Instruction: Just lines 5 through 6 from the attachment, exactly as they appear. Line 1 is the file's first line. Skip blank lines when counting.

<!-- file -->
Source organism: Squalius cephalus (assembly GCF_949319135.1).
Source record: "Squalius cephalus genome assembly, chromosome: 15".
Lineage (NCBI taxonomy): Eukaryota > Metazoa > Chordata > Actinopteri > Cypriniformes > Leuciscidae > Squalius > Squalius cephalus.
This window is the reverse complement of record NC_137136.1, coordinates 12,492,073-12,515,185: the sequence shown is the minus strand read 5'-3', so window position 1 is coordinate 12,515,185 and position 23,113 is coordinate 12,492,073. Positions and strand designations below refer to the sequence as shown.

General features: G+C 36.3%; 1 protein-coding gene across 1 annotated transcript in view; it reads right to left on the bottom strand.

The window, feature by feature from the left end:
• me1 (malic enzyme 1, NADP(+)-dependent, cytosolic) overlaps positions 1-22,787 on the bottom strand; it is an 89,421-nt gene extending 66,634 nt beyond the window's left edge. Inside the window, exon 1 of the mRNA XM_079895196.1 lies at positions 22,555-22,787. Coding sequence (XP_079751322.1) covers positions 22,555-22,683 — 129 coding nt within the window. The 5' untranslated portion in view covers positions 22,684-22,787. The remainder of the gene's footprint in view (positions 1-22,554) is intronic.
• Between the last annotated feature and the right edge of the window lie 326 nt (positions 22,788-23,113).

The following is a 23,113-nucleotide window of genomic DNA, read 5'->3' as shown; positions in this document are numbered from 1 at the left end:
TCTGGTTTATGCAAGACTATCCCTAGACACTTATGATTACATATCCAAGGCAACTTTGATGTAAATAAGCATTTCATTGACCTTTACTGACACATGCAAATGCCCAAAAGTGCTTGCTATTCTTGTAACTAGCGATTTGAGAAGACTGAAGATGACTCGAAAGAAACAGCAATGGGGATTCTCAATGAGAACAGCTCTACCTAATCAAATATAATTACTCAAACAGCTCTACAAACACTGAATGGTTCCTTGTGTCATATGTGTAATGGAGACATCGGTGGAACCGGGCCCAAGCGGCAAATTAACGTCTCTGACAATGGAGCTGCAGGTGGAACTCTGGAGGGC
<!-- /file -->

General features: G+C 36.3%; 1 protein-coding gene across 1 annotated transcript in view; it reads right to left on the bottom strand.

The window, feature by feature from the left end: